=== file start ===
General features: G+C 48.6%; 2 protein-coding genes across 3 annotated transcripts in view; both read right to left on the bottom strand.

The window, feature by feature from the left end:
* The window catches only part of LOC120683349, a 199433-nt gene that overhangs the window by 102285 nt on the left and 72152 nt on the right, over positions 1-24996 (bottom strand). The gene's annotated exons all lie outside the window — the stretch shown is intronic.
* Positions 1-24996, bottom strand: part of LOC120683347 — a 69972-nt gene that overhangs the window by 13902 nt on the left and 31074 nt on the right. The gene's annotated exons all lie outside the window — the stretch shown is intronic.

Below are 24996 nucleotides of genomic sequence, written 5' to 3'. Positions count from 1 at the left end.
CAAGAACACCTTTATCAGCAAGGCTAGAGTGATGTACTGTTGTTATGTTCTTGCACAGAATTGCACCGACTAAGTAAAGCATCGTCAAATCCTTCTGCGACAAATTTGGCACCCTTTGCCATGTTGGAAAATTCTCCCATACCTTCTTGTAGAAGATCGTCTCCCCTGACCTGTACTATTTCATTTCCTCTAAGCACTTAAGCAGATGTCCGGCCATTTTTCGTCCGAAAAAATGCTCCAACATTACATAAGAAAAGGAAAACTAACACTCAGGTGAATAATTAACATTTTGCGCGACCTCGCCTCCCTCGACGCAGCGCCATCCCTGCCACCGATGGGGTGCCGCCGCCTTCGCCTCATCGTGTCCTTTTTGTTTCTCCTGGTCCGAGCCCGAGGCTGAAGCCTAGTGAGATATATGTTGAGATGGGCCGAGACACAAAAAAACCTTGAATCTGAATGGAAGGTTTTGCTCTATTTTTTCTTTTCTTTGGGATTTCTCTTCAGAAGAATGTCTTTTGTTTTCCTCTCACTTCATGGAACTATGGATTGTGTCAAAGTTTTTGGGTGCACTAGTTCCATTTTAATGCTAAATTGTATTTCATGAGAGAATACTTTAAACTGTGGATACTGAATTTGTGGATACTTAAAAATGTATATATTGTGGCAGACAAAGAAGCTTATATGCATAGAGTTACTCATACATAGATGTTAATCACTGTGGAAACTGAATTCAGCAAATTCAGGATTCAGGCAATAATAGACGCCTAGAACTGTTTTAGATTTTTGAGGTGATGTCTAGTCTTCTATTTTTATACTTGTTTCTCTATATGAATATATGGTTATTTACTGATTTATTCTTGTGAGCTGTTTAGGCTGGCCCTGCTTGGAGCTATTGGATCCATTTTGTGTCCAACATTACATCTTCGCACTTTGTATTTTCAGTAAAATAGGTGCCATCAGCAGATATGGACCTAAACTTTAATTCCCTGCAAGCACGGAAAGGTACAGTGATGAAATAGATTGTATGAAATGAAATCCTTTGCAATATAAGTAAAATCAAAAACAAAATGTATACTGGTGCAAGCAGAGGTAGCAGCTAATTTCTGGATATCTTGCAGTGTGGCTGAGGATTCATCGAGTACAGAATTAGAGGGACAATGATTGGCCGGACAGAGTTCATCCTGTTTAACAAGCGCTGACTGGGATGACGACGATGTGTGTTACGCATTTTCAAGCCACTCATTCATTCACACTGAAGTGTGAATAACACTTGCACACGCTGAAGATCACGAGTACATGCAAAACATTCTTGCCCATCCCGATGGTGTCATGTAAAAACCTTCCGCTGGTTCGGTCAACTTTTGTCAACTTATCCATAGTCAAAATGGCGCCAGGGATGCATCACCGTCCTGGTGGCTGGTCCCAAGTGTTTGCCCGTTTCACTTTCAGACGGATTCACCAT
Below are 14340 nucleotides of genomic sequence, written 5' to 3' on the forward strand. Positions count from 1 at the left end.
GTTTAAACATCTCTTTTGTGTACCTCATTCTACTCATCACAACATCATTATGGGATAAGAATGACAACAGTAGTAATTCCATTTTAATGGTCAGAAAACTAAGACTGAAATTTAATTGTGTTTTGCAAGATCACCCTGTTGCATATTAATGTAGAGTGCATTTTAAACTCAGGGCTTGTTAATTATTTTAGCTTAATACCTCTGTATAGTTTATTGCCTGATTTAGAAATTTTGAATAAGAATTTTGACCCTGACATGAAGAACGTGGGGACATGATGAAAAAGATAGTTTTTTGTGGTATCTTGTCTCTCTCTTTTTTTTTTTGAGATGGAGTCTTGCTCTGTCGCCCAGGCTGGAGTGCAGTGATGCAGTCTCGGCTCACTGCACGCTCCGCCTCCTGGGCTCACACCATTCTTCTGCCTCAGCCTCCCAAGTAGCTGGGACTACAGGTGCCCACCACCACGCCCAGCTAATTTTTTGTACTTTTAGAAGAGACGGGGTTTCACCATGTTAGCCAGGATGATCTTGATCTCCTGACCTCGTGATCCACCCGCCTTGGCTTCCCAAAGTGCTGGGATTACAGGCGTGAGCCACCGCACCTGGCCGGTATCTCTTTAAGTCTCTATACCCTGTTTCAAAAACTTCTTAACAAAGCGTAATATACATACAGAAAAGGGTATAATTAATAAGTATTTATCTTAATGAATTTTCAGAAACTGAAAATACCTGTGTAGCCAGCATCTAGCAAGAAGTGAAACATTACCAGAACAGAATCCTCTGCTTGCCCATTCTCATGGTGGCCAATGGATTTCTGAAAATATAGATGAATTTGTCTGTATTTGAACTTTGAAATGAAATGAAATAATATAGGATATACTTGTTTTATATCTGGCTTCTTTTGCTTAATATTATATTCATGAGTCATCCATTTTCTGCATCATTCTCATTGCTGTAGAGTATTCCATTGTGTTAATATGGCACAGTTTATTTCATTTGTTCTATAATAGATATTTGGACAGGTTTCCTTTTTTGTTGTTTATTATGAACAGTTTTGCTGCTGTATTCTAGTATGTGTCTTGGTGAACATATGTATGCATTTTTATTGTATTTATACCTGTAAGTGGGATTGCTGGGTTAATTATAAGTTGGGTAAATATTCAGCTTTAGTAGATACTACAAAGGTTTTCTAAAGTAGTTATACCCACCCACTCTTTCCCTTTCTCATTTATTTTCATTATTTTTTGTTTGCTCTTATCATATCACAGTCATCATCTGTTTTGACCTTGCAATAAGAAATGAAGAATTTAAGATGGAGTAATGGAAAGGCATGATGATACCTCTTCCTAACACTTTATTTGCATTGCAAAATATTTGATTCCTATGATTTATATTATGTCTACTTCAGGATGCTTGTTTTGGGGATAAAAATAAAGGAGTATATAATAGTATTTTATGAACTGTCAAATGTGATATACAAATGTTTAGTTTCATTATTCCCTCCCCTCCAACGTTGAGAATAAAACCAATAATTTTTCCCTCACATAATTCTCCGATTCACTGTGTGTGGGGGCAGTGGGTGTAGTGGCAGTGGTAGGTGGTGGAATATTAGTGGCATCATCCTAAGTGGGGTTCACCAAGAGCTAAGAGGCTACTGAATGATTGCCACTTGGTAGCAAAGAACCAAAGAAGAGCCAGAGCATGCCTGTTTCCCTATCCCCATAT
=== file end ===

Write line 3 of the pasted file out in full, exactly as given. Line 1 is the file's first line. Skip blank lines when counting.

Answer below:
* The window catches only part of LOC120683349, a 199433-nt gene that overhangs the window by 102285 nt on the left and 72152 nt on the right, over positions 1-24996 (bottom strand). The gene's annotated exons all lie outside the window — the stretch shown is intronic.